For a short time, banks had stopped offering guaranteed bonuses to lure in big names on Wall Street. But now those bonuses are back, with firms offering iron-clad guarantees of multimillion dollar payouts regardless of how the firm or the employee performs.
And this is likely to put them at odds with the Obama adminsitration’s pay czar. This week seven firms that received bailouts will have to submit pay plans to Kenneth Feinberg, who will review the compensation deals for the top 75 earners at each firm. Many expect that Feinberg will nix the more generous guarantees and may even cut into earned bonsuses that seem excessive.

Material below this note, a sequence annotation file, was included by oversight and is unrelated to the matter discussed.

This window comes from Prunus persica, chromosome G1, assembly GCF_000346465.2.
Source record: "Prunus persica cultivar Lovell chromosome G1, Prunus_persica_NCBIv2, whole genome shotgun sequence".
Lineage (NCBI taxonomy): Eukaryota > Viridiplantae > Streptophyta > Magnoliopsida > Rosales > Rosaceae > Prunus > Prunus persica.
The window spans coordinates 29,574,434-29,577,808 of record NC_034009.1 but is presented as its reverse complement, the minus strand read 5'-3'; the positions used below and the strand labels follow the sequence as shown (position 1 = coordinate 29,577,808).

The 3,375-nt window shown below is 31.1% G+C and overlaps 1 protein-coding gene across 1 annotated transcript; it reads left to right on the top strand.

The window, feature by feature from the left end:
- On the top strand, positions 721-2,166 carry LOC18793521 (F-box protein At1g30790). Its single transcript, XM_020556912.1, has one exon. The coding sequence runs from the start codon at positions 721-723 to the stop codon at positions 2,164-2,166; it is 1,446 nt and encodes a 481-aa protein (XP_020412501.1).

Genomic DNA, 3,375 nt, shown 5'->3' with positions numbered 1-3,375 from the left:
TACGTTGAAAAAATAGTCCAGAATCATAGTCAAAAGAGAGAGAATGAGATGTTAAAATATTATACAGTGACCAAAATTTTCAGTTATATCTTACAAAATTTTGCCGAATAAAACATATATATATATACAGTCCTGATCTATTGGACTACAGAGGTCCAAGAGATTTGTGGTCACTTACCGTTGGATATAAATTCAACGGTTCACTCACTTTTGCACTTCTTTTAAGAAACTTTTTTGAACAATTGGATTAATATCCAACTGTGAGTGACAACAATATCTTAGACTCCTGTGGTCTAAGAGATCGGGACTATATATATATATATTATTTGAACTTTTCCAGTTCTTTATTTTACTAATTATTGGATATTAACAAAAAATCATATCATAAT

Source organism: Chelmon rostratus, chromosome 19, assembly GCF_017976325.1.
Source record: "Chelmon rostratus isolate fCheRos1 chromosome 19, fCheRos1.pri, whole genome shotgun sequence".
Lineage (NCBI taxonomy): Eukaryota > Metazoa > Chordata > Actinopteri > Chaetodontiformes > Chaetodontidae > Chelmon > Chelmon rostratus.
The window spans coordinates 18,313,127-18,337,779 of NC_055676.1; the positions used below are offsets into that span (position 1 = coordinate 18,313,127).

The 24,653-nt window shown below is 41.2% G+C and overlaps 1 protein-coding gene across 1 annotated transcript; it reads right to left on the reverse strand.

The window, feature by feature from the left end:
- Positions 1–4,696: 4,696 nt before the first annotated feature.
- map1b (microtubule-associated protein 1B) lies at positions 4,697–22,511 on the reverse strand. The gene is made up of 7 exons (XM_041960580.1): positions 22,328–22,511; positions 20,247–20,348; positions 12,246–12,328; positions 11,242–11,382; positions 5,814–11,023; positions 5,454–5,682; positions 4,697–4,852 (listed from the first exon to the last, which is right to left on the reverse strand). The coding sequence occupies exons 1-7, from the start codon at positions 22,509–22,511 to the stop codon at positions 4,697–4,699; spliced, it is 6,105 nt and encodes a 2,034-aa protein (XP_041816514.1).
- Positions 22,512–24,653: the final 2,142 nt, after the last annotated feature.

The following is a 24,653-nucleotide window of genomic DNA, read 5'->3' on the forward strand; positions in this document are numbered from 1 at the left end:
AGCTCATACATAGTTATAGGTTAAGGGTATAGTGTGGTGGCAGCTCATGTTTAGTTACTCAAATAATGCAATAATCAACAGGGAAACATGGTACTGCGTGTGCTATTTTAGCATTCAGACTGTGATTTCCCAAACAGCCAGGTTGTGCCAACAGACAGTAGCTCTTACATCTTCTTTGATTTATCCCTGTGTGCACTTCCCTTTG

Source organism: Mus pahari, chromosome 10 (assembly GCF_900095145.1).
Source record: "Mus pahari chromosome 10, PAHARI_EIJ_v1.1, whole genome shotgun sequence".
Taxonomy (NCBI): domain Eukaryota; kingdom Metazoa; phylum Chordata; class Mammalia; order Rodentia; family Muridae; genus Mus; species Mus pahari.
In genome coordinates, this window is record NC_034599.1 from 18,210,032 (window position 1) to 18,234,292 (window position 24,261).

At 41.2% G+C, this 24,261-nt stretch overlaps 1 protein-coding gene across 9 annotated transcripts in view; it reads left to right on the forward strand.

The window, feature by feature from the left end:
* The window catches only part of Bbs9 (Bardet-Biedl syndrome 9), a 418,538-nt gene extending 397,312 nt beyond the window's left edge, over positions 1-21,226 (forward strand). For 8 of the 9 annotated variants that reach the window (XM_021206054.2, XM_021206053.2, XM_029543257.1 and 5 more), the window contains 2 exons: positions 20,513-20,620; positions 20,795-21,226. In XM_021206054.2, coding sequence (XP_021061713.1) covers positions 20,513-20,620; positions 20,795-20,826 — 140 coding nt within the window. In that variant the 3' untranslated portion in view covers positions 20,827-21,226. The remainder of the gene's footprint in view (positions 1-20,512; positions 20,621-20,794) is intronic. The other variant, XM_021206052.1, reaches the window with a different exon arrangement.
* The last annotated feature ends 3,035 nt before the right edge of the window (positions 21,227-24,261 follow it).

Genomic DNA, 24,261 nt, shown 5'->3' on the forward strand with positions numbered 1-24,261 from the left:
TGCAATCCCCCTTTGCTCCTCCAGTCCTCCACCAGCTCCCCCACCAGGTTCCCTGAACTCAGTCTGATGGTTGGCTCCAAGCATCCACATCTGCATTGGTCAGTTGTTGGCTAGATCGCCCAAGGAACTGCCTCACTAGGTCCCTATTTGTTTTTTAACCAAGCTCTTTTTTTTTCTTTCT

Of course, all firms want to pay for performance. Or, at least, they don’t want to overpay for performance. Unfortunately, they are often faced with the choice of availing themselves to the upside of a top recruit by promising a guaranteed bonus–which also exposes them to the downsize risk of underperformance–or foregoing the upside by refusing to meet a market price that includes guarantees.
A bar on guaranteed bonsues at some firms but not others will create two-classes of banks–those that can attract top performers and those that cannot. This isn’t necessarily a catastrophe–perhaps we want those heavily bailed out firms to suffer the slow the death of the dearth of talent–but it should certainly be openly and fully considered.
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